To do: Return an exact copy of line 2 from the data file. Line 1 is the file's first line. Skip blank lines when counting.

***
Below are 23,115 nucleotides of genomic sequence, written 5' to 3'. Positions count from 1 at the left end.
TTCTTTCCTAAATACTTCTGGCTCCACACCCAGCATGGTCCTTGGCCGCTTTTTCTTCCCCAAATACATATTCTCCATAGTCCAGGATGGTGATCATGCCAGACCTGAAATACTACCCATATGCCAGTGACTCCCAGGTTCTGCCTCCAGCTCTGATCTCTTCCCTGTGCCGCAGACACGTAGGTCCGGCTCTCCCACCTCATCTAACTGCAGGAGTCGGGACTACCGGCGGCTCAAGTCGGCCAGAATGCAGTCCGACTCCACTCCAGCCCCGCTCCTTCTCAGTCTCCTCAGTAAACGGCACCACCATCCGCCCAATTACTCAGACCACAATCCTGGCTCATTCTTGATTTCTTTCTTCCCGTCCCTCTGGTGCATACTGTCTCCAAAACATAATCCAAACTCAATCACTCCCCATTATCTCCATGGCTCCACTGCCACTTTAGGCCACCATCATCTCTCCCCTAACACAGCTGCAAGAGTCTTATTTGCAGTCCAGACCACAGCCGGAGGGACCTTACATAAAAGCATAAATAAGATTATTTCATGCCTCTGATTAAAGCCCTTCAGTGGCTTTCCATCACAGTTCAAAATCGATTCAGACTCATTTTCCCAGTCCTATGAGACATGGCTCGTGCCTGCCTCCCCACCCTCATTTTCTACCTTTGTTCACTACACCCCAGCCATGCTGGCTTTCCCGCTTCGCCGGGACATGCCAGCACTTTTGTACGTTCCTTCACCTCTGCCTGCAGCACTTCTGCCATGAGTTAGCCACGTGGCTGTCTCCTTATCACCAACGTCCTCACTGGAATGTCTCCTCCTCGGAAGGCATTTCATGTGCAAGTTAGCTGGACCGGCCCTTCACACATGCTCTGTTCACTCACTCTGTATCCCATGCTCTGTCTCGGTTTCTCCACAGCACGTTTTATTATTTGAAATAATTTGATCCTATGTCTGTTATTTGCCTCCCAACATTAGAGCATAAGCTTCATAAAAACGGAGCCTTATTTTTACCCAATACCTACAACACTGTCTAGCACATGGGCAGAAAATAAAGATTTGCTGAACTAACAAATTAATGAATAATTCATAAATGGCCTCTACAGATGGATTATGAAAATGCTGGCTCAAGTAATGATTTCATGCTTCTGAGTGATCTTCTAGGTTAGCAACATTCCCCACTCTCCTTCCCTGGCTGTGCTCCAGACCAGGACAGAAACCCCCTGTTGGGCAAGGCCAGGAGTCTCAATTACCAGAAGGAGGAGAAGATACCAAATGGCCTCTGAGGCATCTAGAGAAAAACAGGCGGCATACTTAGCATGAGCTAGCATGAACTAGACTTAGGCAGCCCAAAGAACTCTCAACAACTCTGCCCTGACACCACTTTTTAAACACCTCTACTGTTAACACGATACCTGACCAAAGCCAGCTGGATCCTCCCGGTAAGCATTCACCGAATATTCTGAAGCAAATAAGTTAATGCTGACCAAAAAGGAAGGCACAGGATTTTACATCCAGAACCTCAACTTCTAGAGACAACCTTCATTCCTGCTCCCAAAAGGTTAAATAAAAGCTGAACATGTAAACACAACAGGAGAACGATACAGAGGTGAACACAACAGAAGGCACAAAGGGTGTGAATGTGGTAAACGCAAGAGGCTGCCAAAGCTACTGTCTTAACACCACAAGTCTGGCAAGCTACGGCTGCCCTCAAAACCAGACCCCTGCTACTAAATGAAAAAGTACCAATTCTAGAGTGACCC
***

TTCTTTCCTAAATACTTCTGGCTCCACACCCAGCATGGTCCTTGGCCGCTTTTTCTTCCCCAAATACATATTCTCCATAGTCCAGGATGGTGATCATGCCAGACCTGAAATACTACCCATATGCCAGTGACTCCCAGGTTCTGCCTCCAGCTCTGATCTCTTCCCTGTGCCGCAGACACGTAGGTCCGGCTCTCCCACCTCATCTAACTGCAGGAGTCGGGACTACCGGCGGCTCAAGTCGGCCAGAATGCAGTCCGACTCCACTCCAGCCCCGCTCCTTCTCAGTCTCCTCAGTAAACGGCACCACCATCCGCCCAATTACTCAGACCACAATCCTGGCTCATTCTTGATTTCTTTCTTCCCGTCCCTCTGGTGCATACTGTCTCCAAAACATAATCCAAACTCAATCACTCCCCATTATCTCCATGGCTCCACTGCCACTTTAGGCCACCATCATCTCTCCCCTAACACAGCTGCAAGAGTCTTATTTGCAGTCCAGACCACAGCCGGAGGGACCTTACATAAAAGCATAAATAAGATTATTTCATGCCTCTGATTAAAGCCCTTCAGTGGCTTTCCATCACAGTTCAAAATCGATTCAGACTCATTTTCCCAGTCCTATGAGACATGGCTCGTGCCTGCCTCCCCACCCTCATTTTCTACCTTTGTTCACTACACCCCAGCCATGCTGGCTTTCCCGCTTCGCCGGGACATGCCAGCACTTTTGTACGTTCCTTCACCTCTGCCTGCAGCACTTCTGCCATGAGTTAGCCACGTGGCTGTCTCCTTATCACCAACGTCCTCACTGGAATGTCTCCTCCTCGGAAGGCATTTCATGTGCAAGTTAGCTGGACCGGCCCTTCACACATGCTCTGTTCACTCACTCTGTATCCCATGCTCTGTCTCGGTTTCTCCACAGCACGTTTTATTATTTGAAATAATTTGATCCTATGTCTGTTATTTGCCTCCCAACATTAGAGCATAAGCTTCATAAAAACGGAGCCTTATTTTTACCCAATACCTACAACACTGTCTAGCACATGGGCAGAAAATAAAGATTTGCTGAACTAACAAATTAATGAATAATTCATAAATGGCCTCTACAGATGGATTATGAAAATGCTGGCTCAAGTAATGATTTCATGCTTCTGAGTGATCTTCTAGGTTAGCAACATTCCCCACTCTCCTTCCCTGGCTGTGCTCCAGACCAGGACAGAAACCCCCTGTTGGGCAAGGCCAGGAGTCTCAATTACCAGAAGGAGGAGAAGATACCAAATGGCCTCTGAGGCATCTAGAGAAAAACAGGCGGCATACTTAGCATGAGCTAGCATGAACTAGACTTAGGCAGCCCAAAGAACTCTCAACAACTCTGCCCTGACACCACTTTTTAAACACCTCTACTGTTAACACGATACCTGACCAAAGCCAGCTGGATCCTCCCGGTAAGCATTCACCGAATATTCTGAAGCAAATAAGTTAATGCTGACCAAAAAGGAAGGCACAGGATTTTACATCCAGAACCTCAACTTCTAGAGACAACCTTCATTCCTGCTCCCAAAAGGTTAAATAAAAGCTGAACATGTAAACACAACAGGAGAACGATACAGAGGTGAACACAACAGAAGGCACAAAGGGTGTGAATGTGGTAAACGCAAGAGGCTGCCAAAGCTACTGTCTTAACACCACAAGTCTGGCAAGCTACGGCTGCCCTCAAAACCAGACCCCTGCTACTAAATGAAAAAGTACCAATTCTAGAGTGACCC